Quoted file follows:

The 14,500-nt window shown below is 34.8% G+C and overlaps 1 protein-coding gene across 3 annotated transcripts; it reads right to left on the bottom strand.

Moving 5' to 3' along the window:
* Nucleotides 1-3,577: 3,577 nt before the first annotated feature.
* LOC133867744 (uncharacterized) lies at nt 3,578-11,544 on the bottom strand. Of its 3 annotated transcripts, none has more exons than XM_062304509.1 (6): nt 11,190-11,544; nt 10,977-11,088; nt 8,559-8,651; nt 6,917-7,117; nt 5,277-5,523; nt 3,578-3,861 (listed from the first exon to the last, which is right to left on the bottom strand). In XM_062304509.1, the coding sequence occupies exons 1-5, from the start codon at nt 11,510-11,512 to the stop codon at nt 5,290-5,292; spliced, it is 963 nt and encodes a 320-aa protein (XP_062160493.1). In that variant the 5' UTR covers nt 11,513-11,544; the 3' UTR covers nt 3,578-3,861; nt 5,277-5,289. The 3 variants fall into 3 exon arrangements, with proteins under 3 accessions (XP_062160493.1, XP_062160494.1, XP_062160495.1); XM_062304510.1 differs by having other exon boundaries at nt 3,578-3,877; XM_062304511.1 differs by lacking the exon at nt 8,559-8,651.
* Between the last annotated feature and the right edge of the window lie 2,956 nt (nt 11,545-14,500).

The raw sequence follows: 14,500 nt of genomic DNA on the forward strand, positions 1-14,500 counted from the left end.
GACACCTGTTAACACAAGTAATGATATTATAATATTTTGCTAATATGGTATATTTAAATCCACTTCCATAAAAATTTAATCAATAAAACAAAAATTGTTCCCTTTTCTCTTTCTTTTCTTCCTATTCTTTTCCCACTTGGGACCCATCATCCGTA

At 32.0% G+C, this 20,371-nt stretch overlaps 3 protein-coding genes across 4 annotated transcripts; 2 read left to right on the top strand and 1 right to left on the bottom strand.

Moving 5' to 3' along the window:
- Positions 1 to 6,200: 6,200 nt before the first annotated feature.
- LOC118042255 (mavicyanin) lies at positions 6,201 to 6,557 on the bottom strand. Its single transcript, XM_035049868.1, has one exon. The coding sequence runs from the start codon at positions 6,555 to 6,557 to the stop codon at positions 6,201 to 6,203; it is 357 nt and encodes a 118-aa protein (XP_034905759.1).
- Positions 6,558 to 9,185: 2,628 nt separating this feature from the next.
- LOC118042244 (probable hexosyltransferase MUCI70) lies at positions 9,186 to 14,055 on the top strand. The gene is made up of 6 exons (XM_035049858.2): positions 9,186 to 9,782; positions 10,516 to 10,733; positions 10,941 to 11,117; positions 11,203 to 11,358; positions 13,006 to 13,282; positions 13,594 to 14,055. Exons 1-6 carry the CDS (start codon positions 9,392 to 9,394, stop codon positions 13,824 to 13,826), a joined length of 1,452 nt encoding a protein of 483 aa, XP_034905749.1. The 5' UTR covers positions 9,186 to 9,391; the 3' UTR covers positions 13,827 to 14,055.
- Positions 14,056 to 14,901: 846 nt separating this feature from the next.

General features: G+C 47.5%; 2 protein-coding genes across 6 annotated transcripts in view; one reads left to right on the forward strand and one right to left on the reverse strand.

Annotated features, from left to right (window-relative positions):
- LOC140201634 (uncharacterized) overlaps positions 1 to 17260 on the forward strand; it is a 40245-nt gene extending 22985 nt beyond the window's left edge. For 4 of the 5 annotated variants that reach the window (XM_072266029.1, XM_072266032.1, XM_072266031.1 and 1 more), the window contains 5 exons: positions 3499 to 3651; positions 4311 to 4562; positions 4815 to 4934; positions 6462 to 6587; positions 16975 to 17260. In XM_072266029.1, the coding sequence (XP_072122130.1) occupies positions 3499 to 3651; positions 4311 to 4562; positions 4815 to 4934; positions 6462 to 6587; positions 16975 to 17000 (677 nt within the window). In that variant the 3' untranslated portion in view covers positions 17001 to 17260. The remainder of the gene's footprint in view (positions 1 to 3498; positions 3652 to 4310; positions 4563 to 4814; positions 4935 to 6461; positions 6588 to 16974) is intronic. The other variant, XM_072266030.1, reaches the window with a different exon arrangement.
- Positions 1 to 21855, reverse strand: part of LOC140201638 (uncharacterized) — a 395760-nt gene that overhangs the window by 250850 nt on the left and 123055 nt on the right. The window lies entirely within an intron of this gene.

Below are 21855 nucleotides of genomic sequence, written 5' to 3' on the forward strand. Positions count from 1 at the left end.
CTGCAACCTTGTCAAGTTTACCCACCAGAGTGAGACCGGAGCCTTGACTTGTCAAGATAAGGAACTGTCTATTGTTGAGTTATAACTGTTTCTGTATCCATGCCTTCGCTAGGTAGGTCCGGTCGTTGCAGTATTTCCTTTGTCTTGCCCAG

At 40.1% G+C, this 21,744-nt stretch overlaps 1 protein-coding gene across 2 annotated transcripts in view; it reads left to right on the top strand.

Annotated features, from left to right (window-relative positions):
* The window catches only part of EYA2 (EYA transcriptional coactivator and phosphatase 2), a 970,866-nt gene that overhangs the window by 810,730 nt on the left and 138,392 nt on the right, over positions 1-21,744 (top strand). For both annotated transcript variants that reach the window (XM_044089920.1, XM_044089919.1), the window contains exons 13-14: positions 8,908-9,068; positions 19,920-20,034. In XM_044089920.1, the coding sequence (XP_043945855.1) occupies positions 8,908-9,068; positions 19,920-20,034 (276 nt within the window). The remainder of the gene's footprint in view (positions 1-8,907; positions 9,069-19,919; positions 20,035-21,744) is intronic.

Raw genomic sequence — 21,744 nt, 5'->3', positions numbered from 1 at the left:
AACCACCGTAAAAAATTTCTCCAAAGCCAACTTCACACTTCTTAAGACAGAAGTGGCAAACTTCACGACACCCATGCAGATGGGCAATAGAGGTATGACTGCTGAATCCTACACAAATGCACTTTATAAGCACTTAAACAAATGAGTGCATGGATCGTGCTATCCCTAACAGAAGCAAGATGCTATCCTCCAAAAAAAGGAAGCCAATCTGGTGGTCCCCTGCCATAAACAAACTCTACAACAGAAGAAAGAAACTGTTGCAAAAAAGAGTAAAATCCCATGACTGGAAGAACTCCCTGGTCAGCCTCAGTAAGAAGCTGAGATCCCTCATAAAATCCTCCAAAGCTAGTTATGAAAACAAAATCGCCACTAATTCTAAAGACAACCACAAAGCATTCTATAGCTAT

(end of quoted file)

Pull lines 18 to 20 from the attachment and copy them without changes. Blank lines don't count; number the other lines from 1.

- Positions 1 to 21855, reverse strand: part of LOC140201638 (uncharacterized) — a 395760-nt gene that overhangs the window by 250850 nt on the left and 123055 nt on the right. The window lies entirely within an intron of this gene.

Below are 21855 nucleotides of genomic sequence, written 5' to 3' on the forward strand. Positions count from 1 at the left end.
CTGCAACCTTGTCAAGTTTACCCACCAGAGTGAGACCGGAGCCTTGACTTGTCAAGATAAGGAACTGTCTATTGTTGAGTTATAACTGTTTCTGTATCCATGCCTTCGCTAGGTAGGTCCGGTCGTTGCAGTATTTCCTTTGTCTTGCCCAG